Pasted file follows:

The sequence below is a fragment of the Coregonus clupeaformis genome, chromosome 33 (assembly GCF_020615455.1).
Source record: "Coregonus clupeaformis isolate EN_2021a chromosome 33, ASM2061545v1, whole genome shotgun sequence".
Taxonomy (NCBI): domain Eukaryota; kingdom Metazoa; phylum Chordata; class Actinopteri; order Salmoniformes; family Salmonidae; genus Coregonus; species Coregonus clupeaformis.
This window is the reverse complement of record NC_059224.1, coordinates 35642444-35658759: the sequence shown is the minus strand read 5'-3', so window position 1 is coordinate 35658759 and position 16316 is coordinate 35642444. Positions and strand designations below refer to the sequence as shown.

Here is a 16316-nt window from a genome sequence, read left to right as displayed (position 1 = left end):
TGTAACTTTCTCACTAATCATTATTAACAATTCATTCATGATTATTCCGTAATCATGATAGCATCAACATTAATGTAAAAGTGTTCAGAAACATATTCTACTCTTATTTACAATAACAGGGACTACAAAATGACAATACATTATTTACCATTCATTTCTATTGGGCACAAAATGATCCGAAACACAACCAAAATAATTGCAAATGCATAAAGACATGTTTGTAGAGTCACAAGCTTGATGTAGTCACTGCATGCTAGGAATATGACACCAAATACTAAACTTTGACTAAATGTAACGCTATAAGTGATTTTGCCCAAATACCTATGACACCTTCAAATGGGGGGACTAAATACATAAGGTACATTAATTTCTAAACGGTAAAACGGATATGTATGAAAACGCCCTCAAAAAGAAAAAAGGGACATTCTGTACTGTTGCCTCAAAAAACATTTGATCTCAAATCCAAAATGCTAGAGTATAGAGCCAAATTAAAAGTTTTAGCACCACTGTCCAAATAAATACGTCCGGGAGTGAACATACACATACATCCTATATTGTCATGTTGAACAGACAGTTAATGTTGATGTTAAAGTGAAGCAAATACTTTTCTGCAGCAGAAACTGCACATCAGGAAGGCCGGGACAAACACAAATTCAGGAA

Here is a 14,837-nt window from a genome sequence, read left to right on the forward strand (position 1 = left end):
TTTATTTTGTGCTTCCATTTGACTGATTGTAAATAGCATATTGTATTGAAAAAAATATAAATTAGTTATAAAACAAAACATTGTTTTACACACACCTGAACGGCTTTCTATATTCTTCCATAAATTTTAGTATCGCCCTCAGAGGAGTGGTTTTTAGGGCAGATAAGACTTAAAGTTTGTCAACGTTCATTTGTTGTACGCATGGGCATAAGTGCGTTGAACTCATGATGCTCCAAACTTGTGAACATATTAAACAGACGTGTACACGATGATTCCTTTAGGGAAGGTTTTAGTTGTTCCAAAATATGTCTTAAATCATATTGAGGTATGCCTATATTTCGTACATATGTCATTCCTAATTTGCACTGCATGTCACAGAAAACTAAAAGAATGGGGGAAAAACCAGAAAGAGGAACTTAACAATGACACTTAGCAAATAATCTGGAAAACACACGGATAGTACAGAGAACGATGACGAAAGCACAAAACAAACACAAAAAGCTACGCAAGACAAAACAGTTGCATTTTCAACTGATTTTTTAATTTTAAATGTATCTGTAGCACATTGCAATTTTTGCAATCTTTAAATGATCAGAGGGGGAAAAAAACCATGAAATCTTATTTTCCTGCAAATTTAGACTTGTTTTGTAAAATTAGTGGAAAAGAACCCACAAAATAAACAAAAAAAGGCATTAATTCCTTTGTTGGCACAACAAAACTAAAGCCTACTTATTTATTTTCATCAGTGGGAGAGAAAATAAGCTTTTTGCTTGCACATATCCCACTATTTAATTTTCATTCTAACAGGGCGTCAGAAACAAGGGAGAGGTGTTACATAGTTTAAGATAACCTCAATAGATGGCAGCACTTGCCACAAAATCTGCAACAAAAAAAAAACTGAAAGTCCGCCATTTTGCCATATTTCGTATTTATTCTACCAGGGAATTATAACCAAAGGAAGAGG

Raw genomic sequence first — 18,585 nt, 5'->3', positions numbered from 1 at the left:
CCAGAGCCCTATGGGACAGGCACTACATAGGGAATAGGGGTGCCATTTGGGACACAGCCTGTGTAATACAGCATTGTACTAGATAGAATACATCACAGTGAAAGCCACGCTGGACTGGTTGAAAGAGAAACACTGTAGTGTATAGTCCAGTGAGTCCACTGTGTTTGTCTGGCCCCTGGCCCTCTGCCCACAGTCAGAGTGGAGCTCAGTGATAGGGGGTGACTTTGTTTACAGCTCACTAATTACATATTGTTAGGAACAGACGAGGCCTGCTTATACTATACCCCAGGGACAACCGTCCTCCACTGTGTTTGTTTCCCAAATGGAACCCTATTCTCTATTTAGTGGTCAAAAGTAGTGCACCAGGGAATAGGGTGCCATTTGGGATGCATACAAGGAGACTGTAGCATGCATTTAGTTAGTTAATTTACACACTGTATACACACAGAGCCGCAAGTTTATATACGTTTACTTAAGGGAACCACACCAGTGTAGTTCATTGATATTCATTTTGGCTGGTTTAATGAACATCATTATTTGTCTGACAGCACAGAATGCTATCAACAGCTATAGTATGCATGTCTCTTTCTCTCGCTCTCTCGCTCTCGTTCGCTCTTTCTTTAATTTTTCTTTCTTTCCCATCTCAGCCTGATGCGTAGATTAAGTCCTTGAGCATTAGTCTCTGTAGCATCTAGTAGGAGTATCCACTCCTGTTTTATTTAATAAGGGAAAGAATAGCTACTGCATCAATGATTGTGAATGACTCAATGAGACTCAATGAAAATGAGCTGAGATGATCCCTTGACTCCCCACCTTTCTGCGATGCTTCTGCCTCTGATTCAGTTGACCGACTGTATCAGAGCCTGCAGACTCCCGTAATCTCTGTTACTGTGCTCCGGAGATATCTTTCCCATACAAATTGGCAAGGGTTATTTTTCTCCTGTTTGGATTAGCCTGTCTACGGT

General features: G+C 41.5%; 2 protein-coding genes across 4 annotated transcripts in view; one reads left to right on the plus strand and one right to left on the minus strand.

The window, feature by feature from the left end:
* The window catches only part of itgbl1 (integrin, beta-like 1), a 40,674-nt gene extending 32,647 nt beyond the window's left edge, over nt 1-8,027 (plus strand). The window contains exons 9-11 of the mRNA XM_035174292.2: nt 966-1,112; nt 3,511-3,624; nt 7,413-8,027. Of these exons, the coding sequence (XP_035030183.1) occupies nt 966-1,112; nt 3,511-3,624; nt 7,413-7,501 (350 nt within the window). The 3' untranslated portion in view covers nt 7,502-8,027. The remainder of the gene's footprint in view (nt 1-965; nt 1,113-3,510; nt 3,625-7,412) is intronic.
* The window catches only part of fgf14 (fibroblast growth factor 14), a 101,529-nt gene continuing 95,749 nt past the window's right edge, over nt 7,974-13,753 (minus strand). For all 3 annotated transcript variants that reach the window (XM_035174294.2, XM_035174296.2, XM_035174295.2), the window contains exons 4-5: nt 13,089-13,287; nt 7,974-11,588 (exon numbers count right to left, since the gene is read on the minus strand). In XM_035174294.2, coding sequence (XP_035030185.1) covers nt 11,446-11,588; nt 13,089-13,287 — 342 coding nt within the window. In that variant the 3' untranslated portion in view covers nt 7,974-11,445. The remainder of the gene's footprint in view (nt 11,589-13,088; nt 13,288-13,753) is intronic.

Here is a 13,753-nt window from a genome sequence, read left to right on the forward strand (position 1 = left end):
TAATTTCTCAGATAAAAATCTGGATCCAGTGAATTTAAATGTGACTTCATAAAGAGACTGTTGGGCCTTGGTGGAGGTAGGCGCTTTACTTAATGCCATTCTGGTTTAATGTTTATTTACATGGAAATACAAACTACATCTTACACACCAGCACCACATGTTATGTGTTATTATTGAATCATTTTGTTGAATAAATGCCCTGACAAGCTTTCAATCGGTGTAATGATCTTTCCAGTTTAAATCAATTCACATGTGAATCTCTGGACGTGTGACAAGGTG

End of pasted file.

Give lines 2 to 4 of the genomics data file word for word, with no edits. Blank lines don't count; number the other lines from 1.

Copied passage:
Source record: "Coregonus clupeaformis isolate EN_2021a chromosome 33, ASM2061545v1, whole genome shotgun sequence".
Taxonomy (NCBI): domain Eukaryota; kingdom Metazoa; phylum Chordata; class Actinopteri; order Salmoniformes; family Salmonidae; genus Coregonus; species Coregonus clupeaformis.
This window is the reverse complement of record NC_059224.1, coordinates 35642444-35658759: the sequence shown is the minus strand read 5'-3', so window position 1 is coordinate 35658759 and position 16316 is coordinate 35642444. Positions and strand designations below refer to the sequence as shown.